Tallahassee Totem Pole Florida state Rep. Clay Ingram (R-Pensacola) was recently tapped by Speaker of the House Will Weatherford (R-Wesley Chapel) to chair the Government Operations Appropriations Subcommittee. The hometown representative—first elected in 2010—also sits on the Appropriation Committee.
Ingram joins a number of Northwest Florida lawmakers holding positions in the house. Rep. Matt Gaetz (R-Fort Walton Beach) chairs the Criminal Justice Subcommittee. The Energy and Utilities Subcommittee is chaired by Rep. Clay Ford (R-Gulf Breeze). Rep. Doug Broxson (R-Milton ) is the vice chairman of the Agriculture and Natural Resources Appropriations Subcommittee. And Rep. Jimmy Patronis (R-Panama City) chairs the Economic Affairs Committee.
More BP Money Escambia and Santa Rosa counties will be seeing more than $7.5 million pumped into their marketing efforts. The two-county region is receiving a collection of grants stemming from BP’s Gulf Tourism and Seafood Promotional Fund.
More than 100 nonprofit groups and governmental entities were selected to receive a portion of the first round of grants. Pending a settlement deal, BP is expected to pay a total of $57 million in tourism and seafood promotion grants.
During this first round of grants, Florida will be getting $13.4 million spread out over 33 organizations. In Louisiana, 43 recipients will split $15.9 million; Thirteen organizations in Mississippi get a total of $6 million; and Alabama will get $8.3 million shared between 21 organizations.
Local entities that received funding include: Pensacola Beach Chamber of Commerce, Visit Pensacola, Naval Aviation Museum Foundation, Pensacola State College, Santa Rosa Island Authority, St. John’s Cemetery, National Flight Academy, Pensacola MESS Hall, Sacred Heart Health System, Pensacola Veterans Memorial Park and West Florida Historic Preservation Inc.
City Council and Shakespeare After swearing in four new members, the new incarnation of the Pensacola City Council elected its most senior member to lead it for the next year. “This seems awkward to announce, but the president of city council is P.C. Wu,” said City Council President P.C. Wu. The newly seated council elected Wu on a 6-2 vote. Recently elected District 7 representative Jewel Canada-Wynn was chosen as the council’s vice-president. Tuesday morning’s special meeting saw Canada-Wynn, Andy Terhaar (District 3), Gerald Wingate (District 5) and Charles Bare (At-Large B) sworn into office. Wu was also reseated on the council after running unopposed and winning re-election Nov. 6. Immediately following the swearing in ceremony, the council elected its president and vice-president. Numerous council members vied for each title. “My experience, my education qualify me for this position,” Bare told his fellow council members, throwing his name in the pool for presidency. Bare tried for both the presidency and the vice-presidency. As did Canada-Wynn. Council members Megan Pratt and Larry B. Johnson took themselves out of the running for both positions. Councilman Brian Spencer declined consideration for presidency, but ended up losing the VP position to Canada-Wynn in a runoff. Prior to either selection, Councilwoman Sherri Myers took issue with Wu being considered for president. She pointed to a press conference at which he stood at the side of Mayor Ashton Hayward a day before the council took a vote on the mayor’s budget. “That conduct did not go unnoticed by the citizens and other professionals in this community,” Myers said, urging the council to choose leaders who were “forthright, honest and transparent.” The councilwoman—who said she would be supporting Bare’s bid for presidency—also took issue with what she described as the mayor’s lobbying for both Wu and Spencer. “Why is the mayor so interested in who presides over city council,” she said, requesting that the selection process be reworked in the future. Newly elected Councilman Wingate asked Wu why he had not shared with the council the reasons he would want the presidency. Wu had chosen not to pitch himself as other members did. “Councilman Wingate, I’ve been on the council since 2004,” Wu answered. “Folks know me by now.” Following his selection, the new council president also responded to Myers. He said he had a problem with the councilwoman’s comments on his integrity. “My father came to this country with a seventh-grade education and 25 cents in his pocket—what he left me was a good man.” he said, wrapping up his remarks with a quote from Shakespeare. “Love all, trust few and do wrong to none.” Following the council’s business, Mayor Hayward made brief remarks. He called for unity and said it was a “great day for Pensacola.” “We won’t always agree, and that’s ok,” Hayward said. “Healthy debate is the cornerstone of our democracy…but we also know a house divided cannot stand.”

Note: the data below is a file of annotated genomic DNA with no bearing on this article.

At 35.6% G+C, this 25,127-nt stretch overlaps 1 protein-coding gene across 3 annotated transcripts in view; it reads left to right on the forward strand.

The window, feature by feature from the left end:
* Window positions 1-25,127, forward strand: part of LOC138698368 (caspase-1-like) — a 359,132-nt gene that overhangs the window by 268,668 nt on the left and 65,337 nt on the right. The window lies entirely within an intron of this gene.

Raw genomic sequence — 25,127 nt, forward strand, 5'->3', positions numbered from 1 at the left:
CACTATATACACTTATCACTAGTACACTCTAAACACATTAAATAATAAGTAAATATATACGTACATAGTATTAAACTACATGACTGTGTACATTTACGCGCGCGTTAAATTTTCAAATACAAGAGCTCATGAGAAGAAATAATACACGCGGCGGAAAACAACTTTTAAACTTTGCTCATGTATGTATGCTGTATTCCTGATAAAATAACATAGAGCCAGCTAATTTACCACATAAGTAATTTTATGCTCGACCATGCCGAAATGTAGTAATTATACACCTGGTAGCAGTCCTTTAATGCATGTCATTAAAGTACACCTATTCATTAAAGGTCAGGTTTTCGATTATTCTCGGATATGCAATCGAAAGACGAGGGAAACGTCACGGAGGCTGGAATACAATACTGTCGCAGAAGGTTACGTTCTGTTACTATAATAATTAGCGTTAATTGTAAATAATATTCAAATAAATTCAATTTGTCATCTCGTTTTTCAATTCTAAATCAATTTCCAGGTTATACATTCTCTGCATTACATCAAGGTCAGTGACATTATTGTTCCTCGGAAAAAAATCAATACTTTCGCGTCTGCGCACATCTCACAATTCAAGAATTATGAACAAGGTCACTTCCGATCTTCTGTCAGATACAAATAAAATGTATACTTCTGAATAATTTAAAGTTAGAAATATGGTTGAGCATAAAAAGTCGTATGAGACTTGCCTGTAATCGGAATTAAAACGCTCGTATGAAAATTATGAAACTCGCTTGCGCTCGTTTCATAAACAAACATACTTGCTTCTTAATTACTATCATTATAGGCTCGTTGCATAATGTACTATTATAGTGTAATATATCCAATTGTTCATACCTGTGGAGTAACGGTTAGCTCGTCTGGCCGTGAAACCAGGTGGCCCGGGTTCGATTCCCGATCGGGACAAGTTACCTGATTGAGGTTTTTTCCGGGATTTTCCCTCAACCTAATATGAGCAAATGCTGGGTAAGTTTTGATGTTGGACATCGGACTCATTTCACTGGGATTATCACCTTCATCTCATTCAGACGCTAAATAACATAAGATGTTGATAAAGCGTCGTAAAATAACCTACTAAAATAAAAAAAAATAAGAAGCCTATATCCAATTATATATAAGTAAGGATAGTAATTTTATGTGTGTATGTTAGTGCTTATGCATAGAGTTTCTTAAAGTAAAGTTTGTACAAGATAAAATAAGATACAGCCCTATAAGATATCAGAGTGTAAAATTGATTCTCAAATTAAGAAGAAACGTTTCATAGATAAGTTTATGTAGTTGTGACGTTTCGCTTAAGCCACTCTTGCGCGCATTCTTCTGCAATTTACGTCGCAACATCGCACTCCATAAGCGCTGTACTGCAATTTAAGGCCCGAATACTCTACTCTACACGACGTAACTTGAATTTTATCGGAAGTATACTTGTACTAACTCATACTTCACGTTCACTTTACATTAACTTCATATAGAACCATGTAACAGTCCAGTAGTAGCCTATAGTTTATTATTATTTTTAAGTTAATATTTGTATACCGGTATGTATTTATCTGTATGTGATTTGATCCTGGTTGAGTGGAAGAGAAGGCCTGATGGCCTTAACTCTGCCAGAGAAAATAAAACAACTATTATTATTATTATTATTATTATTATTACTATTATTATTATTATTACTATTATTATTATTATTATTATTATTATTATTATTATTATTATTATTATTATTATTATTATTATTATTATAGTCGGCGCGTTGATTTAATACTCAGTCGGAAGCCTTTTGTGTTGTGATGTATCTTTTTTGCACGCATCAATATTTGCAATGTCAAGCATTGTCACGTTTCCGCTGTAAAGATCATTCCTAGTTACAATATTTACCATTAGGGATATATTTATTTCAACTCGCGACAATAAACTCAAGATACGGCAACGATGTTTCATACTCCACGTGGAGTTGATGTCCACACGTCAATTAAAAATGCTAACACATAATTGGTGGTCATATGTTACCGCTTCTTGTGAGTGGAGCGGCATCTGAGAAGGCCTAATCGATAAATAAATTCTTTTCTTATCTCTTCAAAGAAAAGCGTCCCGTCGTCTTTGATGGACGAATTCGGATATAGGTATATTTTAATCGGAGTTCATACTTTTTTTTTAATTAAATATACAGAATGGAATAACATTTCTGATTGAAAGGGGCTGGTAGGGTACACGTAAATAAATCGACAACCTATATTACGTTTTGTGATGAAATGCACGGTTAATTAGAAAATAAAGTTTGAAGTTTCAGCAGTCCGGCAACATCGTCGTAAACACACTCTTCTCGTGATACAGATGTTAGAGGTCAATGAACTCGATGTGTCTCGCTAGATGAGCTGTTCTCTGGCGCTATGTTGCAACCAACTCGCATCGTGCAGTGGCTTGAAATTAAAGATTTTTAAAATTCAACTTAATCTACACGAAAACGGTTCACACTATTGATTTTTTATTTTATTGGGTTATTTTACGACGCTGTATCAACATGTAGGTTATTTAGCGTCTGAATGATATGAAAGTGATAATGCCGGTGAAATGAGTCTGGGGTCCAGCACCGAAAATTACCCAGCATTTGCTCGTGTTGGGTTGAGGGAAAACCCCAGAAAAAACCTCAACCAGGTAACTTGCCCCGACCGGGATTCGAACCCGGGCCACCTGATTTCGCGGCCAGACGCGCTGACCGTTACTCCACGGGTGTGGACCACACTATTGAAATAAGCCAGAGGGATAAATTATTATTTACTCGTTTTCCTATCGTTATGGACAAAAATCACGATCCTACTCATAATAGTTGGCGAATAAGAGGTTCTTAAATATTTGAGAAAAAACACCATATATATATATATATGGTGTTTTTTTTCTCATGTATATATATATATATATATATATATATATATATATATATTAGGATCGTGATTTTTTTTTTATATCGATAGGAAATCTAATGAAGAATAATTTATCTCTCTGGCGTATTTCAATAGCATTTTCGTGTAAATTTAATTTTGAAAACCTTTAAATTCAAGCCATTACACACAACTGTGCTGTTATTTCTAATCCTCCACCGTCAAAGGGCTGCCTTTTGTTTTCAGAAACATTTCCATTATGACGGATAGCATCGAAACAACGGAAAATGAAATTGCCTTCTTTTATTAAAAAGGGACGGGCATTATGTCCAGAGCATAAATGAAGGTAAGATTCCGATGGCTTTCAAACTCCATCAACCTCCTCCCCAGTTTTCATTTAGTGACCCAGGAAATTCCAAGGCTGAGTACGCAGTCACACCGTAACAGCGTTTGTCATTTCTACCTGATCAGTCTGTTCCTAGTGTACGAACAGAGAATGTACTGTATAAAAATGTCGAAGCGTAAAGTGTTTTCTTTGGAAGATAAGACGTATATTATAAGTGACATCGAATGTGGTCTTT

During a District 4 community meeting the previous evening, Hayward had recited a poem written by a citizen: “City council and the mayor together, work to make Pensacola better/Support the vision everyone can see, actually benefit the entire community/ Bury the hatchet the negative past, the citizen first instead of last/Cooperation is the right way, achieve new goals without delay.”